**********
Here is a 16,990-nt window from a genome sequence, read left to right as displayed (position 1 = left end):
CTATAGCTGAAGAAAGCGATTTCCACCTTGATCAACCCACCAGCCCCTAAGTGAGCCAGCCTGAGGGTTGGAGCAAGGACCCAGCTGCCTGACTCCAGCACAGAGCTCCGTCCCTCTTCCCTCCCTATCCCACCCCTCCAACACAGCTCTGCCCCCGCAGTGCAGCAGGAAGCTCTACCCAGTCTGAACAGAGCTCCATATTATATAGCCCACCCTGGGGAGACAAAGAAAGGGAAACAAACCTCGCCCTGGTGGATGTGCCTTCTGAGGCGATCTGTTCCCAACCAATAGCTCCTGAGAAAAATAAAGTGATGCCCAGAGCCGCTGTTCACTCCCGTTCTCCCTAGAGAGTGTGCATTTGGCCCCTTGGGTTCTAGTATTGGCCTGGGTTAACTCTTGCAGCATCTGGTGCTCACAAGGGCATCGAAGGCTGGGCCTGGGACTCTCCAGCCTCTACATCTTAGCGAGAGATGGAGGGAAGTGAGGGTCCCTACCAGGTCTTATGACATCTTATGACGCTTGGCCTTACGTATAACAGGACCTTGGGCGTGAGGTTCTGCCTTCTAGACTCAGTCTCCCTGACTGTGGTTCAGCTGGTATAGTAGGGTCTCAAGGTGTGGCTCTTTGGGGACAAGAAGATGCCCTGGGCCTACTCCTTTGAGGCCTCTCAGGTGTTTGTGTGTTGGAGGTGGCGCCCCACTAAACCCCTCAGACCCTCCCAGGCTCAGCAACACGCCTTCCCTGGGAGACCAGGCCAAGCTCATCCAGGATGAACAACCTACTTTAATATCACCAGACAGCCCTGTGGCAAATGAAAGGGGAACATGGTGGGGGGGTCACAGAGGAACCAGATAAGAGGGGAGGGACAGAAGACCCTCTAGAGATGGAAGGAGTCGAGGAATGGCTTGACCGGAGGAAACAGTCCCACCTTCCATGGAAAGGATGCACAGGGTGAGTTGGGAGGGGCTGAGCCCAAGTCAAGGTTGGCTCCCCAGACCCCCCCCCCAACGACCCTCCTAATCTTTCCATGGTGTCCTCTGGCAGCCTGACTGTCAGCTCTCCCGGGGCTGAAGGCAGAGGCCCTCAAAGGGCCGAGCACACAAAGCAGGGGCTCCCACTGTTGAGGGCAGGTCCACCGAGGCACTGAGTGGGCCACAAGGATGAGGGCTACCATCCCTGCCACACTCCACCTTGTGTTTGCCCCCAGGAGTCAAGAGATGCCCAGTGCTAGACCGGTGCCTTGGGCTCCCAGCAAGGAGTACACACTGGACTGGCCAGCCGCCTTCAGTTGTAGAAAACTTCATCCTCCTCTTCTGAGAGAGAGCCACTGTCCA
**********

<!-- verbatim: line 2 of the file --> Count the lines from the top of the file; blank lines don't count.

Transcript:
CTATAGCTGAAGAAAGCGATTTCCACCTTGATCAACCCACCAGCCCCTAAGTGAGCCAGCCTGAGGGTTGGAGCAAGGACCCAGCTGCCTGACTCCAGCACAGAGCTCCGTCCCTCTTCCCTCCCTATCCCACCCCTCCAACACAGCTCTGCCCCCGCAGTGCAGCAGGAAGCTCTACCCAGTCTGAACAGAGCTCCATATTATATAGCCCACCCTGGGGAGACAAAGAAAGGGAAACAAACCTCGCCCTGGTGGATGTGCCTTCTGAGGCGATCTGTTCCCAACCAATAGCTCCTGAGAAAAATAAAGTGATGCCCAGAGCCGCTGTTCACTCCCGTTCTCCCTAGAGAGTGTGCATTTGGCCCCTTGGGTTCTAGTATTGGCCTGGGTTAACTCTTGCAGCATCTGGTGCTCACAAGGGCATCGAAGGCTGGGCCTGGGACTCTCCAGCCTCTACATCTTAGCGAGAGATGGAGGGAAGTGAGGGTCCCTACCAGGTCTTATGACATCTTATGACGCTTGGCCTTACGTATAACAGGACCTTGGGCGTGAGGTTCTGCCTTCTAGACTCAGTCTCCCTGACTGTGGTTCAGCTGGTATAGTAGGGTCTCAAGGTGTGGCTCTTTGGGGACAAGAAGATGCCCTGGGCCTACTCCTTTGAGGCCTCTCAGGTGTTTGTGTGTTGGAGGTGGCGCCCCACTAAACCCCTCAGACCCTCCCAGGCTCAGCAACACGCCTTCCCTGGGAGACCAGGCCAAGCTCATCCAGGATGAACAACCTACTTTAATATCACCAGACAGCCCTGTGGCAAATGAAAGGGGAACATGGTGGGGGGGTCACAGAGGAACCAGATAAGAGGGGAGGGACAGAAGACCCTCTAGAGATGGAAGGAGTCGAGGAATGGCTTGACCGGAGGAAACAGTCCCACCTTCCATGGAAAGGATGCACAGGGTGAGTTGGGAGGGGCTGAGCCCAAGTCAAGGTTGGCTCCCCAGACCCCCCCCCCAACGACCCTCCTAATCTTTCCATGGTGTCCTCTGGCAGCCTGACTGTCAGCTCTCCCGGGGCTGAAGGCAGAGGCCCTCAAAGGGCCGAGCACACAAAGCAGGGGCTCCCACTGTTGAGGGCAGGTCCACCGAGGCACTGAGTGGGCCACAAGGATGAGGGCTACCATCCCTGCCACACTCCACCTTGTGTTTGCCCCCAGGAGTCAAGAGATGCCCAGTGCTAGACCGGTGCCTTGGGCTCCCAGCAAGGAGTACACACTGGACTGGCCAGCCGCCTTCAGTTGTAGAAAACTTCATCCTCCTCTTCTGAGAGAGAGCCACTGTCCA